Is My Baby ready to Start Eating Solid Foods?
If your baby is around 6 months old, you may be wondering “Is my baby ready to start eating solid foods?” Although age can be a good indicator of when to start solids, it’s important to look for signs of readiness. Read on to learn more about signs of readiness to know if your baby is ready to start eating solid foods.
Signs of Readiness for Starting Solids
Signs your baby is ready to start eating solid foods(1,2):
- Head control: your baby is able to hold their head upright & steady for the entire meal, approximately 15-20 minutes
- Sitting: your baby is able to sit by themselves in a high-chair, with minimal support
- Interest: your baby watches you eat, leans towards food, and shows a desire to eat
- Reach & grab: your baby can pick up food using a palmer grasp (fingers to palm) and can easily bring it to their mouth
- No tongue-thrust reflex: your baby’ tongue-thrust reflex is gone or weakened, meaning they no longer push food out of their mouth with their tongue when it’s offered
- Leaning: when food is offered, your baby leans towards it showing interest, readiness, and enjoyment
If you think your baby is ready to start eating solid foods, check out our previous blog posts on “How do I Safely Feed My Baby Solid Foods?” and “Important Nutrients When Introducing Solids”
What if My Baby Isn’t Ready at Six Months?
As previously mentioned, age can be a good indicator of when to think about introducing solids (1,3). However, just because it’s recommended to start around 6 months of age, doesn’t mean your baby will be ready. Try not to stress! Remember, every baby is different and your baby may not be ready right at 6 months. Notably, some babies are not ready to start eating solid foods until 6.5 to 7 months old, and that’s okay! Instead of worrying about age, try to focus on watching for signs of readiness.
If your baby isn’t quite ready, have them spend time in their highchair daily and allow them to play with their food or food tools regularly. If you come to a point that you’re worried about development, reach out to your physician or paediatrician.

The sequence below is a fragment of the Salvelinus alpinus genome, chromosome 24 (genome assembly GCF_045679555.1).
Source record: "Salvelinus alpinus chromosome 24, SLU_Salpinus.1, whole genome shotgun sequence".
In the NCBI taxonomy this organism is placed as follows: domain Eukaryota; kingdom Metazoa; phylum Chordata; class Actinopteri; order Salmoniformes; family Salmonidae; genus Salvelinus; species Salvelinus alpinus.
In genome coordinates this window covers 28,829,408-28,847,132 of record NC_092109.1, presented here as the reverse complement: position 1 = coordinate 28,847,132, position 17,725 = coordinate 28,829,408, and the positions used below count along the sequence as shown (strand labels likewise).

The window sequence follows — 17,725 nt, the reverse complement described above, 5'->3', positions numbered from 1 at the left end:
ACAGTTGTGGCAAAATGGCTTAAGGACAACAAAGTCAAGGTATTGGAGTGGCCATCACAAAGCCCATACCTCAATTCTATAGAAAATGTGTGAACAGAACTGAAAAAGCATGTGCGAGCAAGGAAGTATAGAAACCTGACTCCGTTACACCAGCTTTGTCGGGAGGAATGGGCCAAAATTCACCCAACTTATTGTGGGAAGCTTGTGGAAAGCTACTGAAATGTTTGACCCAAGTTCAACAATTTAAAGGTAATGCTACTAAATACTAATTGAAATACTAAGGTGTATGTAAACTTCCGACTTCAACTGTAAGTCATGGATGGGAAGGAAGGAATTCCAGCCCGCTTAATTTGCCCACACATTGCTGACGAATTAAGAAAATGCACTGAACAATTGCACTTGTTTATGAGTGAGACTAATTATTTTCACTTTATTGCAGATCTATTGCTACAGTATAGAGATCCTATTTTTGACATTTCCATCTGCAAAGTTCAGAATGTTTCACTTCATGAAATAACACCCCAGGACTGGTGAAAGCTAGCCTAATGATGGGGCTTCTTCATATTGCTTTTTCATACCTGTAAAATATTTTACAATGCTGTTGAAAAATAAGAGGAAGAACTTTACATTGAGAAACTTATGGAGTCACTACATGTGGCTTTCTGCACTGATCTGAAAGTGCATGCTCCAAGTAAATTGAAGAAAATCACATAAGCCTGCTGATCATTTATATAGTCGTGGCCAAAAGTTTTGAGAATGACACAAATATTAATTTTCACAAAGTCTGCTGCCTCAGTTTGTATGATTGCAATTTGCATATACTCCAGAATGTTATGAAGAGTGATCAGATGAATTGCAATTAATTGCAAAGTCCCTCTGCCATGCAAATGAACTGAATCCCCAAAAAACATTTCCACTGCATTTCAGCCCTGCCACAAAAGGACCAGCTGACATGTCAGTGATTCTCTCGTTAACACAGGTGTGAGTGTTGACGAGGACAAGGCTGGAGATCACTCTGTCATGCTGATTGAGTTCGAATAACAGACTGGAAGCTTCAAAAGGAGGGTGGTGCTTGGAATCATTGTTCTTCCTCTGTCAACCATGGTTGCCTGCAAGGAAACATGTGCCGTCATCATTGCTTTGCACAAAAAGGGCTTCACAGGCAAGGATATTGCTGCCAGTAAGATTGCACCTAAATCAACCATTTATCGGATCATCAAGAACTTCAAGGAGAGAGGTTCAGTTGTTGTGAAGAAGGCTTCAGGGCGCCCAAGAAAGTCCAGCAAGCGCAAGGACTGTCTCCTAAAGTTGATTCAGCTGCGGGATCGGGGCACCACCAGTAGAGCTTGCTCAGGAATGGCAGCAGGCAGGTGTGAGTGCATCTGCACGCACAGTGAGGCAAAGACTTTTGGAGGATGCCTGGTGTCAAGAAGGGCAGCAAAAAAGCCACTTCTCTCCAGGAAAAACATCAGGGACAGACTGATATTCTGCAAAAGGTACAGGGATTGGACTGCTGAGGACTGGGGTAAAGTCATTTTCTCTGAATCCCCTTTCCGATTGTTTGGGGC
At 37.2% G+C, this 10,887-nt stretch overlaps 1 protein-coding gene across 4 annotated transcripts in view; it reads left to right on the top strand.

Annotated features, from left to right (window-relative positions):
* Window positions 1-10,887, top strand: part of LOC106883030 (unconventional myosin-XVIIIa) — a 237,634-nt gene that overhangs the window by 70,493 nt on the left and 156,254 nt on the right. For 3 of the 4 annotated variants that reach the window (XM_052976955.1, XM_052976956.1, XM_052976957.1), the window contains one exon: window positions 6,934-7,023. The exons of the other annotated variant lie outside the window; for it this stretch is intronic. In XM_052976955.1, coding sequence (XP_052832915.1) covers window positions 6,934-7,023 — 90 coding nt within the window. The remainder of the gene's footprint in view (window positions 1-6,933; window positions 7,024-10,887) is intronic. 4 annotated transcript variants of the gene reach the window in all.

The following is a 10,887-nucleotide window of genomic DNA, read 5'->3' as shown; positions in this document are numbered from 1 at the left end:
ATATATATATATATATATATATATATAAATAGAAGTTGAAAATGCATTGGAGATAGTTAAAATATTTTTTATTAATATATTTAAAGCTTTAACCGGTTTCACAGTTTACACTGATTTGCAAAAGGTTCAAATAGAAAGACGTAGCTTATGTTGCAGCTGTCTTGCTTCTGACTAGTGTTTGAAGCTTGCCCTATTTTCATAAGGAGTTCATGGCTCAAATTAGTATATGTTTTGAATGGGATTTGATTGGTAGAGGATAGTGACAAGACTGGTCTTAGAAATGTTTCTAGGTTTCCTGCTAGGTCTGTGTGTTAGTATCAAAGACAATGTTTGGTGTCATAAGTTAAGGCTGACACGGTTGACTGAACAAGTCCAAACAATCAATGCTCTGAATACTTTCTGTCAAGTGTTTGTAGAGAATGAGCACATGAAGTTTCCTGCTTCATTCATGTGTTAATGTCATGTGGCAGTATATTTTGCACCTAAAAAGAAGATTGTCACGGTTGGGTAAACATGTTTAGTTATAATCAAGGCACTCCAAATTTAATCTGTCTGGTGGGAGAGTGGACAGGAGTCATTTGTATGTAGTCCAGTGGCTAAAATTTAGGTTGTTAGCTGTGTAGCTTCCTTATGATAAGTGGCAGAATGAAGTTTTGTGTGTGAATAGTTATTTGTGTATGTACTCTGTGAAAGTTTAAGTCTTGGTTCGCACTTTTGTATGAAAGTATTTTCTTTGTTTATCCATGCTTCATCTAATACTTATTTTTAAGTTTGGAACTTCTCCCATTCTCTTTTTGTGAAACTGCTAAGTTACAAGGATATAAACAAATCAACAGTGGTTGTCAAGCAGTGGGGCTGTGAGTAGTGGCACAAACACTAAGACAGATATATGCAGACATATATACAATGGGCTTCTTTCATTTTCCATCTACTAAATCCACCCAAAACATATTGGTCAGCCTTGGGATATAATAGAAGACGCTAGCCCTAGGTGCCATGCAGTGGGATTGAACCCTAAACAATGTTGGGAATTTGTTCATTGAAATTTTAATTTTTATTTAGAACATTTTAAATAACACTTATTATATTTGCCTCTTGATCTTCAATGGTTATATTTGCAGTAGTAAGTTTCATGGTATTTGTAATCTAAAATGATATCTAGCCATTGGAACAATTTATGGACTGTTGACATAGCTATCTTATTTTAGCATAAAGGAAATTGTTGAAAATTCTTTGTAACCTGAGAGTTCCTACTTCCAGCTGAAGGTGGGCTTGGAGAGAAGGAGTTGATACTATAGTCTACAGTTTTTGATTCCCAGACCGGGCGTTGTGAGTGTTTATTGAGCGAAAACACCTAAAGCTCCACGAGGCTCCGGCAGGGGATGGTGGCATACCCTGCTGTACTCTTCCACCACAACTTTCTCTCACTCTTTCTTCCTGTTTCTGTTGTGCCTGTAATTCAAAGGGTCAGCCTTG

When Should I Start Solids if My Baby is Premature?
Currently, the research on when to introduce solids to premature babies is lacking. Similar to full-term babies, for premature babies it’s still important to watch for signs of readiness (1,4). Often, signs of readiness may come later for preemies as their chronological age (age since birth) may not reflect their developmental or corrected age (chronological age minus number of weeks premature) (4).
For example, if your baby was born at 36 weeks gestation, and their chronological age is 6 months, their corrected age is actually 5 months because they were born 4 weeks early, considering a full-term gestation is 40 weeks. This can be confusing! Hopefully, this helps you to understand that just because your premature baby is 6 months old, doesn’t mean they’re ready to start eating solid foods.
Importantly, for babies born earlier than 32 weeks or babies with underlying medical conditions, it’s recommended that you consult your primary care providers, including your dietitian, prior to introducing solid foods.
Final Notes from The Nest
Remember, age is just a number! If you’re wondering “is my baby ready to start eating solid foods?”, watch for signs of readiness! Primarily, this includes head control, sitting without support, and interest in food! If your baby doesn’t seem ready to eat solid foods, try not to stress too much as every baby is different. If you want to learn even more about introducing solids, check out our Intro to Solids Virtual Program!
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- Solid Starts [Internet]. Brooklyn: Solid Starts LLC; c2019-2022 [cited 2023 Apr 5]. Readiness to babies to start solid food; [about 7 screens]. Available from: https://solidstarts.com/readiness/
- La Leche League International [Internet]. North Carolina: La Leche League International; c2023 [cited 2023 Apr 5]. Starting solids; [about 3 screens] Available from: https://llli.org/breastfeeding-info/starting-solids/
- Center for Disease Control and Prevention (CDC) [Internet]. Georgia: U.S Department of Health and Human Services; c 2022 [updated 2021 Aug 24; cited 2023 Apr 5]. When, what, and how to introduce solid foods; [about 3 screens]. Available from: https://www.cdc.gov/nutrition/infantandtoddlernutrition/foods-and-drinks/when-to-introduce-solid-foods.html
- Cleary, J., Dalton, S., Harman, A., & Wright, I. (2020). Current practice in the introduction of solid foods for preterm infants. Public Health Nutrition, 23(1), 94-101. doi:10.1017/S1368980019002337